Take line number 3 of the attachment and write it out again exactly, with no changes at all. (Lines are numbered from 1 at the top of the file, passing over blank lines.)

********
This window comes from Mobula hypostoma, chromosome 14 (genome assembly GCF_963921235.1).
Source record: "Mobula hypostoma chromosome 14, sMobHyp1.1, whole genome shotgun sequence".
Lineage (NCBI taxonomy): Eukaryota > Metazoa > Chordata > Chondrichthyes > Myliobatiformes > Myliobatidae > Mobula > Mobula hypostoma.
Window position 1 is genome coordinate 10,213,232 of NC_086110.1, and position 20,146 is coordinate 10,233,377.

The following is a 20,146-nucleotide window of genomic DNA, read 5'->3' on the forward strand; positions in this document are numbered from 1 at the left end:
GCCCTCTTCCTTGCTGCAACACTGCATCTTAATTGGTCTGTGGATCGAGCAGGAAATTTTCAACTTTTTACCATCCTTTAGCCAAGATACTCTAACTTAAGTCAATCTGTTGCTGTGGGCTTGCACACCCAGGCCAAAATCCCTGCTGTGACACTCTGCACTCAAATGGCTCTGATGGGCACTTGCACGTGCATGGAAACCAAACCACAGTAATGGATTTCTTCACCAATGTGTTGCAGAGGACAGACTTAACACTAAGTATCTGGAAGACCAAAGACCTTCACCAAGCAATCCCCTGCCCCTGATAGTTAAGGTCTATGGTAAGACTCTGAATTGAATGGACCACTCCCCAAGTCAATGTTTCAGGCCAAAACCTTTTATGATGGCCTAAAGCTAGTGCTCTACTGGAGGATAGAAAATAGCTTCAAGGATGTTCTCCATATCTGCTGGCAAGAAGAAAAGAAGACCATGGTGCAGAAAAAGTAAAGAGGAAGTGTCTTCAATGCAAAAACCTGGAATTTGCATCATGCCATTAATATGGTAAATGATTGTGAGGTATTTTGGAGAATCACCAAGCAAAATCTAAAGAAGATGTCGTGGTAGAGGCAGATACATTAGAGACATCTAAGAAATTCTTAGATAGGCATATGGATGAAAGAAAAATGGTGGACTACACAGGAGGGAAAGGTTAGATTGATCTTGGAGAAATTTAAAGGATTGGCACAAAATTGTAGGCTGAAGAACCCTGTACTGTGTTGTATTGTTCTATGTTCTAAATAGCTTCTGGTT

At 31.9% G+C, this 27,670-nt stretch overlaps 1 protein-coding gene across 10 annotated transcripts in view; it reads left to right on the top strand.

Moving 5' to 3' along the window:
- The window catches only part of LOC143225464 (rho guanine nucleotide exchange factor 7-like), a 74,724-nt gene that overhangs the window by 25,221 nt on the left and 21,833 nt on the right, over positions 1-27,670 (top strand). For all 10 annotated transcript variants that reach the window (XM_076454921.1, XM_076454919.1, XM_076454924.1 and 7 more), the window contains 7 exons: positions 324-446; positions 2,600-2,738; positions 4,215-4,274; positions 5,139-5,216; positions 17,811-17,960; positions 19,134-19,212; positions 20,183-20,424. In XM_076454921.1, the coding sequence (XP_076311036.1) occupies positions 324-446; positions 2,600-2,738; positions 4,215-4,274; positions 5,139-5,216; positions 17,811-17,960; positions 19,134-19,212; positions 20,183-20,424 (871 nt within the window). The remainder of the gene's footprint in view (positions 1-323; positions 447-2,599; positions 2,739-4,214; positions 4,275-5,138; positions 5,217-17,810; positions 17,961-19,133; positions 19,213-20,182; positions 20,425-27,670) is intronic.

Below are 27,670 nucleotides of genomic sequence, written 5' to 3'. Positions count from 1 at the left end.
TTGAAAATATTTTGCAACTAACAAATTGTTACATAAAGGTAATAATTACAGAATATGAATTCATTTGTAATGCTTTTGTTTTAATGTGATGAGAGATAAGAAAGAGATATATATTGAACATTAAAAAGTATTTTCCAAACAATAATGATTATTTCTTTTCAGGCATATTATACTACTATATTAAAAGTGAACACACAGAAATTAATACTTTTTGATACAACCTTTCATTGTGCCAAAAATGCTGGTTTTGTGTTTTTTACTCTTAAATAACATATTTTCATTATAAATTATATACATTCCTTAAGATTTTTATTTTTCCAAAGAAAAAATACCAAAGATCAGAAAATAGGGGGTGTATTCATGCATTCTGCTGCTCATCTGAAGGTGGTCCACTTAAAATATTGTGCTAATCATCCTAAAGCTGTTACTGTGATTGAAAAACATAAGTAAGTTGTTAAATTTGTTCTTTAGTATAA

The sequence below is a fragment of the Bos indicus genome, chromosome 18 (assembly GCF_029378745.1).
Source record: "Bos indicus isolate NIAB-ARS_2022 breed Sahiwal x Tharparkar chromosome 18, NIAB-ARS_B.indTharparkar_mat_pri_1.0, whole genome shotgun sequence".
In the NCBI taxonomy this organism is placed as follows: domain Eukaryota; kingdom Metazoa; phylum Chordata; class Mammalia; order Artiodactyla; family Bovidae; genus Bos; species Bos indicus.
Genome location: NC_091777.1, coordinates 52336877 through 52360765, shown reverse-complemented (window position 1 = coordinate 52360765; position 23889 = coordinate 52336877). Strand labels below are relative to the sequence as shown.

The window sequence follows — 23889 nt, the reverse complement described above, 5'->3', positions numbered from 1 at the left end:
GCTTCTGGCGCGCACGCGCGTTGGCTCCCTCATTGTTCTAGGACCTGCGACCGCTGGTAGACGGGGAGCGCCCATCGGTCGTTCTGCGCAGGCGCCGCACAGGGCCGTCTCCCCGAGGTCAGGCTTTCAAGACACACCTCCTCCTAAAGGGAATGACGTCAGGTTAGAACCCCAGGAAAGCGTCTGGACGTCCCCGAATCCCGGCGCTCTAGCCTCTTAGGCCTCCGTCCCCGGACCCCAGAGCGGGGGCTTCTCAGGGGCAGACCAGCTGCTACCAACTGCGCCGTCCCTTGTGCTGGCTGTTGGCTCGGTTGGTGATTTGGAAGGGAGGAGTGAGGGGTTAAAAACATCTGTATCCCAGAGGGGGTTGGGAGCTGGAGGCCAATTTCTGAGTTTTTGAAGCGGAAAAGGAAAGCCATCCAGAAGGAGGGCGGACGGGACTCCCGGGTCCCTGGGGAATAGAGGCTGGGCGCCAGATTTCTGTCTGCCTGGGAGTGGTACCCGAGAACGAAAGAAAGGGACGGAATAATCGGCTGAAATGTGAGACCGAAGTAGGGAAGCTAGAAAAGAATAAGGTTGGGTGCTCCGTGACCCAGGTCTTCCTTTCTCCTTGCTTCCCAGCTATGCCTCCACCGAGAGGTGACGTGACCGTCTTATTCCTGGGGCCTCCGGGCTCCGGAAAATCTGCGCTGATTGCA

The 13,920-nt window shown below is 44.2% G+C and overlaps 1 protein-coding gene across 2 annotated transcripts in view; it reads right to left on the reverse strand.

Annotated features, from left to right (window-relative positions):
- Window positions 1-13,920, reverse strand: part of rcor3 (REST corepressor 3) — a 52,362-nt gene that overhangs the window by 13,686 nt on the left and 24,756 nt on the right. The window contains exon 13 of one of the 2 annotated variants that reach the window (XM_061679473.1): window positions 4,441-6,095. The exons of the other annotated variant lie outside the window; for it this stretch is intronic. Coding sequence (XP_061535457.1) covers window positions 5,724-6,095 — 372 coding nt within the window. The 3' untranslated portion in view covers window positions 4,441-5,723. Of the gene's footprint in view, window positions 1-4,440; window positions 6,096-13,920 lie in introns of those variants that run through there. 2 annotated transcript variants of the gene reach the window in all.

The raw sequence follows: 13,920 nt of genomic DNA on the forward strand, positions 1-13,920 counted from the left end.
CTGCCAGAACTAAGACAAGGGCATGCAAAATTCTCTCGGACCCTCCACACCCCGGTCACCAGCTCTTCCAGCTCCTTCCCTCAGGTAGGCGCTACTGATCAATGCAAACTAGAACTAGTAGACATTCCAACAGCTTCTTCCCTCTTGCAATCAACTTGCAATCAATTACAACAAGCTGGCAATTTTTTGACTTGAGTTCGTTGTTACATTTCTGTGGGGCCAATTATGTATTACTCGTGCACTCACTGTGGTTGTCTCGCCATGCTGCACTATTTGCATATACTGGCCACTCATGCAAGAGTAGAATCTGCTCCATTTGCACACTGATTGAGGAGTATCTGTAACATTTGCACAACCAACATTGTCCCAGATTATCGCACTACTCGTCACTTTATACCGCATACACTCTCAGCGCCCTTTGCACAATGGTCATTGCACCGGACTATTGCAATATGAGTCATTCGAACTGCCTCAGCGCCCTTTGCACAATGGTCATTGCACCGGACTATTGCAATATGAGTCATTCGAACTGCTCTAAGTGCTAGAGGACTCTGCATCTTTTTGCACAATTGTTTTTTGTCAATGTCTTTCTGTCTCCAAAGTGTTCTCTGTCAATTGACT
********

Lineage (NCBI taxonomy): Eukaryota > Metazoa > Chordata > Chondrichthyes > Myliobatiformes > Myliobatidae > Mobula > Mobula hypostoma.